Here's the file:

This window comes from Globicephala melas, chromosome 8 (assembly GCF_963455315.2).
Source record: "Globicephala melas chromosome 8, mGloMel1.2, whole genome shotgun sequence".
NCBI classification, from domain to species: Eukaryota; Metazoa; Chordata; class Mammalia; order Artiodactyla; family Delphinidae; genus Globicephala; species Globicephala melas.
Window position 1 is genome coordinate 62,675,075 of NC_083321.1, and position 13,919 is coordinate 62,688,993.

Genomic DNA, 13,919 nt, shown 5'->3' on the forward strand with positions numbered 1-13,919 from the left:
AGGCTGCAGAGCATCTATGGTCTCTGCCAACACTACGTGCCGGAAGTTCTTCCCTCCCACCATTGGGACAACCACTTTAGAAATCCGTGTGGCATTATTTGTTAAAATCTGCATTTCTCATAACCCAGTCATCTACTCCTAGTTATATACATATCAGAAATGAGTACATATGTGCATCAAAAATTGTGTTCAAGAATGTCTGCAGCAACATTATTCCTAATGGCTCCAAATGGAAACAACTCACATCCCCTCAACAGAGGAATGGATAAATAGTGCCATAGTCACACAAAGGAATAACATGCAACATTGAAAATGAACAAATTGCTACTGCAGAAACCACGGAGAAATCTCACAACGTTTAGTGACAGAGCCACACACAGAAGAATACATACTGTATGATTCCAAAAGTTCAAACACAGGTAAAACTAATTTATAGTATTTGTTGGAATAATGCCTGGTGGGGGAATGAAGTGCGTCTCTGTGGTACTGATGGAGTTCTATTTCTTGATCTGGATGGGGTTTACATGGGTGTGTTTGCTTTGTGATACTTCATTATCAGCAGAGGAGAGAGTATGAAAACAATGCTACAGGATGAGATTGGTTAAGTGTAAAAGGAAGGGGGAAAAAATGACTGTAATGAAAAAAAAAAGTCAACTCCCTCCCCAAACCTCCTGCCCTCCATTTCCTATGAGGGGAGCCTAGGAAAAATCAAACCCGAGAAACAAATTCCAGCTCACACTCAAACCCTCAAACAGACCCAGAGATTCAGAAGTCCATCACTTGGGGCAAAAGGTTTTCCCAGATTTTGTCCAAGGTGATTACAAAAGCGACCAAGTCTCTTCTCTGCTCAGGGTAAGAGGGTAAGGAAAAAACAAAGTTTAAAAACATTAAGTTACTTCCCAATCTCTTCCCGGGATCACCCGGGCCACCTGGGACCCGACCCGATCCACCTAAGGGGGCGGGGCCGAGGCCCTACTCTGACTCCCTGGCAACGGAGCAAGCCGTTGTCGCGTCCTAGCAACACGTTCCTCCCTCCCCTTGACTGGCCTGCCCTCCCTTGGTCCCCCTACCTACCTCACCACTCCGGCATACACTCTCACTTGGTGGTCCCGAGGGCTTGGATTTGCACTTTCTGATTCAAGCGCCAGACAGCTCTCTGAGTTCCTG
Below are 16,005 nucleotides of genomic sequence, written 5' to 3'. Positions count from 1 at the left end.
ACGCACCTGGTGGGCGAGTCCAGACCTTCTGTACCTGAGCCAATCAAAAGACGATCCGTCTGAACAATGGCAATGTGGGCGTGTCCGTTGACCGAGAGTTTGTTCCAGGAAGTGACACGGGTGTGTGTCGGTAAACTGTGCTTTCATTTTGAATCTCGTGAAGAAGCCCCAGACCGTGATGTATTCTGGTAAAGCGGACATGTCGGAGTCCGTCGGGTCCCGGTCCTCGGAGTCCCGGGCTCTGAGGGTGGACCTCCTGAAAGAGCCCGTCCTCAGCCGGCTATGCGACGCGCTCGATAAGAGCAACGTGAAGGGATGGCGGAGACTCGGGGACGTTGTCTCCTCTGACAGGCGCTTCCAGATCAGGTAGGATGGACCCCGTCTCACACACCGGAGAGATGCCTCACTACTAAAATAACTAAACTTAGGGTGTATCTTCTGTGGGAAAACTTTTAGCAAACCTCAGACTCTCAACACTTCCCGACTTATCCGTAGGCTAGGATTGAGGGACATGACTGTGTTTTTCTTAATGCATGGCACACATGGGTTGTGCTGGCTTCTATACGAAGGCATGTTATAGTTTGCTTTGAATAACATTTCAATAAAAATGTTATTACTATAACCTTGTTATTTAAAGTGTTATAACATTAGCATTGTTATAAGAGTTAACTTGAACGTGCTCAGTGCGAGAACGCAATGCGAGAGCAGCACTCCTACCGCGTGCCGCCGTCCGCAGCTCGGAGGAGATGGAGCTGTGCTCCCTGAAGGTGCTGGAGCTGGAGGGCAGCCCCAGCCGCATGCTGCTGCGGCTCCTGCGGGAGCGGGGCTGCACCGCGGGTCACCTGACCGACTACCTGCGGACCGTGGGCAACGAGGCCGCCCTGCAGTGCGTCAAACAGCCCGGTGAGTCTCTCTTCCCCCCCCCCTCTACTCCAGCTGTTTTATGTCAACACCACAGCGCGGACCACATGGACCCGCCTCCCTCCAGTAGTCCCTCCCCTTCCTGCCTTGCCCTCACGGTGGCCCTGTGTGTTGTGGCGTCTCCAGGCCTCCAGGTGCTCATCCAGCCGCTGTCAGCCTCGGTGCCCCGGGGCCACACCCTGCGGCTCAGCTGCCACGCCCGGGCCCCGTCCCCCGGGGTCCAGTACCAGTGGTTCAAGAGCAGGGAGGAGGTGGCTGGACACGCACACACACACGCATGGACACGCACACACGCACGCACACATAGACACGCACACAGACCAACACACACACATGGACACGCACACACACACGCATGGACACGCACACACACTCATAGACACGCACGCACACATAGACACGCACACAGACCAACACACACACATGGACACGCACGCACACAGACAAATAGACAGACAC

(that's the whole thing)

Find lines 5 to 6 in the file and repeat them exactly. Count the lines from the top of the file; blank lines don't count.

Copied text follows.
Genomic DNA, 13,919 nt, shown 5'->3' on the forward strand with positions numbered 1-13,919 from the left:
AGGCTGCAGAGCATCTATGGTCTCTGCCAACACTACGTGCCGGAAGTTCTTCCCTCCCACCATTGGGACAACCACTTTAGAAATCCGTGTGGCATTATTTGTTAAAATCTGCATTTCTCATAACCCAGTCATCTACTCCTAGTTATATACATATCAGAAATGAGTACATATGTGCATCAAAAATTGTGTTCAAGAATGTCTGCAGCAACATTATTCCTAATGGCTCCAAATGGAAACAACTCACATCCCCTCAACAGAGGAATGGATAAATAGTGCCATAGTCACACAAAGGAATAACATGCAACATTGAAAATGAACAAATTGCTACTGCAGAAACCACGGAGAAATCTCACAACGTTTAGTGACAGAGCCACACACAGAAGAATACATACTGTATGATTCCAAAAGTTCAAACACAGGTAAAACTAATTTATAGTATTTGTTGGAATAATGCCTGGTGGGGGAATGAAGTGCGTCTCTGTGGTACTGATGGAGTTCTATTTCTTGATCTGGATGGGGTTTACATGGGTGTGTTTGCTTTGTGATACTTCATTATCAGCAGAGGAGAGAGTATGAAAACAATGCTACAGGATGAGATTGGTTAAGTGTAAAAGGAAGGGGGAAAAAATGACTGTAATGAAAAAAAAAAGTCAACTCCCTCCCCAAACCTCCTGCCCTCCATTTCCTATGAGGGGAGCCTAGGAAAAATCAAACCCGAGAAACAAATTCCAGCTCACACTCAAACCCTCAAACAGACCCAGAGATTCAGAAGTCCATCACTTGGGGCAAAAGGTTTTCCCAGATTTTGTCCAAGGTGATTACAAAAGCGACCAAGTCTCTTCTCTGCTCAGGGTAAGAGGGTAAGGAAAAAACAAAGTTTAAAAACATTAAGTTACTTCCCAATCTCTTCCCGGGATCACCCGGGCCACCTGGGACCCGACCCGATCCACCTAAGGGGGCGGGGCCGAGGCCCTACTCTGACTCCCTGGCAACGGAGCAAGCCGTTGTCGCGTCCTAGCAACACGTTCCTCCCTCCCCTTGACTGGCCTGCCCTCCCTTGGTCCCCCTACCTACCTCACCACTCCGGCATACACTCTCACTTGGTGGTCCCGAGGGCTTGGATTTGCACTTTCTGATTCAAGCGCCAGACAGCTCTCTGAGTTCCTG